Identifying tuberculosis patients in Africa using passive methods is leaving many cases undiagnosed, according to researchers from the Netherlands, Kenya and the United States, who studied case detection methods in HIV-prone western Kenya. Tuberculosis (TB) occurs commonly in men and women with HIV, but in these patients TB can be more difficult to detect.
The findings were published online ahead of the print edition of the American Thoracic Society's American Journal of Respiratory and Critical Care Medicine.
"Limited information exists on the prevalence of tuberculosis and the best methods of identifying TB patients in African populations with high rates of HIV," said study author Anja van't Hoog, MD, MSc, physician-researcher and epidemiologist, Academic Medical Centre, University of Amsterdam. "In this study, our goals were to estimate how many individuals have TB confirmed by bacteriological testing and the number of cases which occur along with HIV, as well as to evaluate case detection."
In passive detection, which has been the method predominantly used in Kenya and globally since the 1970s, diagnoses are made only after patients present to health clinics and report a prolonged period of coughing. Dr. van't Hoog, who conducted the study while serving as an epidemiologist at the Kenya Medical Research Institute, said more aggressive, intensive methods of detection are needed to help identify more cases, and identify them earlier.
"Previous studies have suggested that passive case finding might be adequate for TB control," she noted. "However, TB epidemiology has changed dramatically as a result of the HIV epidemic, and there is little information available regarding the prevalence of tuberculosis and the effectiveness of case-finding in African populations with high rates of TB and HIV. "
The researchers recruited 20,566 adults from 40 randomly sampled village clusters in a rural area of western Kenya and collected two sputum samples from each adult. Samples were evaluated using a smear microcopy test. Participants also were given questionnaires about their exposure to TB and nearly all participants agreed to undergo a chest X-ray. Those with abnormal X-ray findings or symptoms suggesting TB each provided an additional sputum sample for examination by sputum culture, a testing method which is much more sensitive than smear microscopy.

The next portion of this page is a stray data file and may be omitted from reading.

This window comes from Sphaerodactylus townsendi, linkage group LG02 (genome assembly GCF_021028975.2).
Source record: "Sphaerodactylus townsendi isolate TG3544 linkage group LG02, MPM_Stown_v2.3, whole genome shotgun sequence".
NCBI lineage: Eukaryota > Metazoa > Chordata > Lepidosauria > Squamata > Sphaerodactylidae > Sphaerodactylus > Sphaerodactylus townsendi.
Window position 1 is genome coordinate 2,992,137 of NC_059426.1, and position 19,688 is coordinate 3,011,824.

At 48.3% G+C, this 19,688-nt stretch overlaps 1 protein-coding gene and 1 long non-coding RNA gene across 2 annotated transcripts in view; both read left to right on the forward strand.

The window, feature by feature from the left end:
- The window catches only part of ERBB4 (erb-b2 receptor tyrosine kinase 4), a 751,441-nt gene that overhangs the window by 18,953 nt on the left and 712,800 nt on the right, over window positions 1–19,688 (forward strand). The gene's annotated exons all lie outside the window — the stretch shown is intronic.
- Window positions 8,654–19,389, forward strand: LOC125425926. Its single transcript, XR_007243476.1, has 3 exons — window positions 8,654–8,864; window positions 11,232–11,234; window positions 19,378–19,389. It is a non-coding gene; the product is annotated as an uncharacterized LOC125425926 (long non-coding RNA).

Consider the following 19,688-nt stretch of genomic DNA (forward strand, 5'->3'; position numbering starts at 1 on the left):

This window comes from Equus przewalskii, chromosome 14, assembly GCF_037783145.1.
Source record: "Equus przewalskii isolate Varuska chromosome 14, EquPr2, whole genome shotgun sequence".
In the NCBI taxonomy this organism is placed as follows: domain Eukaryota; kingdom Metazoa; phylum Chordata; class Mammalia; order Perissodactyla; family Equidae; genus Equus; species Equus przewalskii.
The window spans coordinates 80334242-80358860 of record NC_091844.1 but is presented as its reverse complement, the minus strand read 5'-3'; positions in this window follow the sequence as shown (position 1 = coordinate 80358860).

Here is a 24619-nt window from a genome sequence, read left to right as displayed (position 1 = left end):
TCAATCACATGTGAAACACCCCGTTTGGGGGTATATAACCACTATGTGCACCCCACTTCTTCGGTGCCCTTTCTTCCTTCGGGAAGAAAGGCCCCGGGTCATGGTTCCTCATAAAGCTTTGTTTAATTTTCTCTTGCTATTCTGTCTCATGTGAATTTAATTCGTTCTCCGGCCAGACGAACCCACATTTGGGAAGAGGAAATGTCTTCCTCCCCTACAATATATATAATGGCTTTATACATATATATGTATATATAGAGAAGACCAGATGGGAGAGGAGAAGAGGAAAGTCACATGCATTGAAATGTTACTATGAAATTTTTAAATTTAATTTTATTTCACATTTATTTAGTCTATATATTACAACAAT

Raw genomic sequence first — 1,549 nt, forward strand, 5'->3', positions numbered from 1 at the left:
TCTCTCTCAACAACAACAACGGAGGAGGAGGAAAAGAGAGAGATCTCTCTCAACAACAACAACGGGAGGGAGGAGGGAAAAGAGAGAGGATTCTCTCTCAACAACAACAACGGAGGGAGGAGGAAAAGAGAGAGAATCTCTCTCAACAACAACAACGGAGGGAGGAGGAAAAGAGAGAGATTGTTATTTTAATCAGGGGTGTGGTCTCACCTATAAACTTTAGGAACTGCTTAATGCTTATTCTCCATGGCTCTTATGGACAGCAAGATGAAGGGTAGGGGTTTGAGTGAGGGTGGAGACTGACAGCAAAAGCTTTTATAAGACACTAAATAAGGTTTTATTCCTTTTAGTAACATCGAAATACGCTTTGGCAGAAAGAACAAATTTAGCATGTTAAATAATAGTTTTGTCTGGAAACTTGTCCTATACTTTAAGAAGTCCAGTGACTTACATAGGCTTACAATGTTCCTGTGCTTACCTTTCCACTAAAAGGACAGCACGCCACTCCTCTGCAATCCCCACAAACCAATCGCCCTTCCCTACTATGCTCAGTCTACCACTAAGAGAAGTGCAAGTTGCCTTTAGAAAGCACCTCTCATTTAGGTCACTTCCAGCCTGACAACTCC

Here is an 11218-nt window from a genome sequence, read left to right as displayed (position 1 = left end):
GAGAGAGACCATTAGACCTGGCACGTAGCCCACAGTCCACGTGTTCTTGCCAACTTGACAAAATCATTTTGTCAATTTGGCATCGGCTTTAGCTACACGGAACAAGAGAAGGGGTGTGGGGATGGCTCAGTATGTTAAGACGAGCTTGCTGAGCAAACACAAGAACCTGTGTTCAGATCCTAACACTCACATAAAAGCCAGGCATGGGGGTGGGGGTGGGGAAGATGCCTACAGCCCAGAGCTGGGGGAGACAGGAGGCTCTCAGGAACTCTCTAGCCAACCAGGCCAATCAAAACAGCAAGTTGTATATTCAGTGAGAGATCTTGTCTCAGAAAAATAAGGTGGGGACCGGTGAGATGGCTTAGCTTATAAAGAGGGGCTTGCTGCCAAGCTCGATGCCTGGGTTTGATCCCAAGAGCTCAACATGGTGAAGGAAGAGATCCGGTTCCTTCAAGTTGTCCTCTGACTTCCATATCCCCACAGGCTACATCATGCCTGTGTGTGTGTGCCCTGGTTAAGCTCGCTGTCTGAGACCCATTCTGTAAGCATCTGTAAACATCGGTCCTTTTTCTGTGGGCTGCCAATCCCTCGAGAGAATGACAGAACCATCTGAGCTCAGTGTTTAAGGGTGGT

Following evaluation, 123 participants were identified as having tuberculosis. TB prevalence was greater among men, those who had received prior TB treatment and those in the lowest socioeconomic level. HIV information was available for 101 of the 123 TB-positive participants, of whom 51 percent were identified as being infected with HIV. The researchers estimated 48 percent of the undiagnosed burden of TB in the population is due to HIV.
Diagnosing TB earlier and more accurately can help prevent severe illness and death from TB, and reduce transmission of TB to other community members, Dr. van't Hoog said. Men and women with HIV infection are at much greater risk of getting TB, but the presentation of TB is more often atypical in patients with HIV, making diagnosis more difficult, she added.
"Most of the identified TB cases in this study would not have been identified by the current case detection approach, which includes symptom recognition, sputum smear microscopy and chest X-ray," Dr. van't Hoog noted. "Culturing sputum samples offers more accurate results, but is a more complicated, costlier procedure, making it largely unavailable in resource-limited settings.
"This study identified a considerable prevalence of infectious and largely undiagnosed pulmonary tuberculosis in western Kenya, where rates of HIV infection are high," she said. "The goals for TB control are unlikely to be met without continued improvements in case detection. Intensified case finding is required to control TB in this resource-limited, high HIV-prevalence setting, and future research should focus on ensuring these goals are met."
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